THE RAT PACK: The future seemed bright for Condé Nast when news first broke that the publisher would be the anchor tenant of the shiny, soon-to-be landmark building, now known as One World Trade Center. In the months leading up to the move, employees were given tours of the grounds, which included a first look at its stark marble lobby, as well as an extensive map of surrounding restaurants and shops. Aside from its far away and somewhat controversial location, many saw the move as a step up and away from the hoards of tourists and Disney-costumed performers that people the streets surrounding Condé’s old headquarters at 4 Times Square.

But since November, when employees began their descent to 1WTC, there has been a rising number of complaints (all quietly whispered by Condé Nasters for fear of angering the corporate honchos so visibly proud of the new offices). Access inside the tightly secured building has been a source of angst for editors, who are used to receiving hand-delivered packages and food deliveries. Insiders told WWD that chief among the problems is the fact that Seamless Web doesn’t yet have 1WTC programmed into its dropdown search for deliveries, while others pointed to the fact that Town Cars can’t pull up right in front of the entrance without going through security. Employees also complained about the “maudlin” office furniture and the open-plan seating, which translated to fewer offices for senior staff and fewer doors.

This story first appeared in the December 16, 2014 issue of WWD. Subscribe Today.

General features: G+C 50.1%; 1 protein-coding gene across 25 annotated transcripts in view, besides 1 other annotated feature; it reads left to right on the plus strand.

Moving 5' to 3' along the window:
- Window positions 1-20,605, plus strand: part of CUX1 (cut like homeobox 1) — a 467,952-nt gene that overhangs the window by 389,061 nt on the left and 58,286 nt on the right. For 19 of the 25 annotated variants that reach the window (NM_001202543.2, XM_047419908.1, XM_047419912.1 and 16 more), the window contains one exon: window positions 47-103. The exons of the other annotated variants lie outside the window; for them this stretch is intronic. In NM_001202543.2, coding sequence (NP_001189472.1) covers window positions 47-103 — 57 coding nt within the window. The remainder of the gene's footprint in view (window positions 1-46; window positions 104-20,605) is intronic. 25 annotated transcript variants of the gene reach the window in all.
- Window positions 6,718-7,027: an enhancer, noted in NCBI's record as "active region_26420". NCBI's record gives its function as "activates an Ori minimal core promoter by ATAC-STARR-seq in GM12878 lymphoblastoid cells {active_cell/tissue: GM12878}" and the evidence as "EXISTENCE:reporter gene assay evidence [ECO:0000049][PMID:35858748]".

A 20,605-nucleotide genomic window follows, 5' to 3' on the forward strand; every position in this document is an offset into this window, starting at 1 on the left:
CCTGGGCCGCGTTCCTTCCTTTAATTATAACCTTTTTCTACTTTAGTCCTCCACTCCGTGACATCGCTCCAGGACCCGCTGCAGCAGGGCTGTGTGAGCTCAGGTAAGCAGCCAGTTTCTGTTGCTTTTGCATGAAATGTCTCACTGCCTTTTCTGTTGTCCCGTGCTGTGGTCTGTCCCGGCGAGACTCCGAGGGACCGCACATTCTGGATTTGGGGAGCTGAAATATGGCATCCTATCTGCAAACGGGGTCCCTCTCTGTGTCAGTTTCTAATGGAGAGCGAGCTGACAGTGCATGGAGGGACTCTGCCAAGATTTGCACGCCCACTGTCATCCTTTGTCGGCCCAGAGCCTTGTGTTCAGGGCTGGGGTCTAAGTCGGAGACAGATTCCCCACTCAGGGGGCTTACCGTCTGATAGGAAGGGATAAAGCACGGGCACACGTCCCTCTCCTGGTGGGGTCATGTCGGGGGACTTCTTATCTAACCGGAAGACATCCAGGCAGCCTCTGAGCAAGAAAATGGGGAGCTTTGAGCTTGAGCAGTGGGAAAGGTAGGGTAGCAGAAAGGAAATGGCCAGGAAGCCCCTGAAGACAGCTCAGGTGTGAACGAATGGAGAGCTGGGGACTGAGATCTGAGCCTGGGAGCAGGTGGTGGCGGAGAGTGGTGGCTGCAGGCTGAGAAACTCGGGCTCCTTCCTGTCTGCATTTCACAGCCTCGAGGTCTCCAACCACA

Then there’s that rodent infestation that soon turned into tabloid fodder. Stories of rats leaving droppings on the desks of editors or nibbling on couture made everyone — including insiders — chuckle. The thought of a rat scurrying past the desk of Vogue editor in chief Anna Wintour, who “probably gave it side eye,” made for a hilarious picture, said one Condé Naster.

The media ran with the narrative, but according to sources, the “rat problem” has been improved upon after a few visits from pest control. Reports that Wintour refused to work in such conditions when she set up shop in 1WTC were dismissed as “nonsense” by insiders — she’s been working in the new building since November. Other reports that quoted editors like Graydon Carter on the rat problem, while funny, regretted to mention that the Vanity Fair editor in chief has not yet moved to the new building with his staff. Although an official memo asking employees to refrain from eating at their desks was never sent, contrary to reports, it has been common knowledge to clean up after chowing down.

Gossip is, naturally, par for the course at Condé — and some even consider the rats to be. After all, rodent infestations are common at any construction site or remodeling. With the majority of Condé Nast publications now in the building, the rodents might find less noisy (but not chicer) accommodations elsewhere. One thing is certain: Shortly after the new year, Vanity Fair, The New Yorker, Bon Appétit, Details and Brides will join their colleagues at 1WTC—and all their staffs are hoping the four-legged pests are out of sight by then.

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